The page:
koldfront

Hardware going belly up #hardware

My Samsung 305T plus started flickering in a weirdly regular pattern.

My first guess was that it was the graphics cards, as the pattern did not show when the cable was disconnected (and the monitor cycles through solid colours).

I needed to use the screen today, so I purchased a new cheap, silent Radeon graphics card, plugged it in, and ... no cigar, still flickering.

After searching some more, I realized that this is a common problem with this type of monitor. People have been fixing it by baking electronics, having the soldering refurbished, changing capacitors, and what have you.

So I decided to buy a new monitor. I went for a cheap 28" 4K monitor - it is smaller than the old monitor, but I could pick it up nearby and the price is like ¼th of a 32".

To drive it, I also needed a new graphics card, so I ended up buying a more expensive Radeon card along with the monitor. A minus is that it has fans - two. (I don't think I have bought two graphics cards on the same day before.)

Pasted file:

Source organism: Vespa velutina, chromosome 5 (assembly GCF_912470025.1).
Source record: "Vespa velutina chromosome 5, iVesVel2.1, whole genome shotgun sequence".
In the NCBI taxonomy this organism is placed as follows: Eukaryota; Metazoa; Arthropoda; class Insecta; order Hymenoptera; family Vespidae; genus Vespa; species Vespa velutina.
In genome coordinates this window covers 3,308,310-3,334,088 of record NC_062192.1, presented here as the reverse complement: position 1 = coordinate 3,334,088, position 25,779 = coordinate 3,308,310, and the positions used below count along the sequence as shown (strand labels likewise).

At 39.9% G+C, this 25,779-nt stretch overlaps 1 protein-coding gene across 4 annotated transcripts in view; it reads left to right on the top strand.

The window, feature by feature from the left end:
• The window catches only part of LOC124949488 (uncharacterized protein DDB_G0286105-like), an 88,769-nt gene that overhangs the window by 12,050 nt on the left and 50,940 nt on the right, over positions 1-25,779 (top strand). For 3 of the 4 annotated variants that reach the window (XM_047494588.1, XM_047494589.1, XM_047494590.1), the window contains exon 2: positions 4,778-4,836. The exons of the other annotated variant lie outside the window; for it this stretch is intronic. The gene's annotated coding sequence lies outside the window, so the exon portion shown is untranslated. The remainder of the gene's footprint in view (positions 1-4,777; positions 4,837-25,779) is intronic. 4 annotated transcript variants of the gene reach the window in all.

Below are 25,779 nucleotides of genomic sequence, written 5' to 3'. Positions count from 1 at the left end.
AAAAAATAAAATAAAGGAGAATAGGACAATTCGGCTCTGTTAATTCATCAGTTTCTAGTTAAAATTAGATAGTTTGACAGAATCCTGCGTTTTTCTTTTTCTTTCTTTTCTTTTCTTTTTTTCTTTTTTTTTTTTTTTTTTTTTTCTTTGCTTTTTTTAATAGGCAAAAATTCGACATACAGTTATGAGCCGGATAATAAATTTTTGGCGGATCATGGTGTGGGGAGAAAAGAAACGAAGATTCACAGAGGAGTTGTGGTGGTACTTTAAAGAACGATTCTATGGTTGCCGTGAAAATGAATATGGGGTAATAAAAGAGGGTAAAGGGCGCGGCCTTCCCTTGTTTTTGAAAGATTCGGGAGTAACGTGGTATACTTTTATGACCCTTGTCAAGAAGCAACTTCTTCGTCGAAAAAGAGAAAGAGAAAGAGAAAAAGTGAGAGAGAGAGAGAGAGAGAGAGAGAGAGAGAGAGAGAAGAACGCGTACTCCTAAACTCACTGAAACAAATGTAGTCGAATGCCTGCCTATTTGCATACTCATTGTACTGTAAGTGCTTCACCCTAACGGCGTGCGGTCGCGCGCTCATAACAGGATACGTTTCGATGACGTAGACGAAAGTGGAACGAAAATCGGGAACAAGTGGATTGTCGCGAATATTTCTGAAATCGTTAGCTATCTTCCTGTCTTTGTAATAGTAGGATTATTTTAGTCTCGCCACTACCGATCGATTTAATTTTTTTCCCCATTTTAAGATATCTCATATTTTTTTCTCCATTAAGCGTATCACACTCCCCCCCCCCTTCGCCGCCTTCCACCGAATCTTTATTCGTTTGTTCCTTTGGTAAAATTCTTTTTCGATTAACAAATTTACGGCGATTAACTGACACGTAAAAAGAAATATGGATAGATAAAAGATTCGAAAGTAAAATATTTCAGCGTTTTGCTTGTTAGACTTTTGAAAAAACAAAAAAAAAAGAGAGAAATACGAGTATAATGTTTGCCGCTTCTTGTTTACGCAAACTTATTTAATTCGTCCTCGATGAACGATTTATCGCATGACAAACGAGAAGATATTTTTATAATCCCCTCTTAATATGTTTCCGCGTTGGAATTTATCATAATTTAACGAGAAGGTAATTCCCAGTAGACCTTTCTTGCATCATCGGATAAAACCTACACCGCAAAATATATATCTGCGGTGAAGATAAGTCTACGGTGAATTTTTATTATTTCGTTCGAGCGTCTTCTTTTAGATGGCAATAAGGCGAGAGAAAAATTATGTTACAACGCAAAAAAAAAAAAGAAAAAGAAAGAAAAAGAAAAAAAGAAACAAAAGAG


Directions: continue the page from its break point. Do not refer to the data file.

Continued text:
Plugging in the new(est) graphics card didn't work - it seems like it isn't there at all.

Looking closer, I realized that it has a socket to plug a power cable into. A 6 pin PCI express power cable. Something my (nice, silent fanless) power supply does not provide.

So I can drive the monitor in 1920x1080 with the old(er) graphics card, until I get a molex to PCI express 6 pin cable. *sigh*

Update: Looking for a power cable like this... Jeez. You can order one that cost you 178 DKK, one that costs 123 DKK, one at 50 DKK, or you can go to Brinck Elektronik, where there is a queue on a Saturday afternoon, but the cable is in stock, and it costs 24 DKK, a whopping 2-7+x less.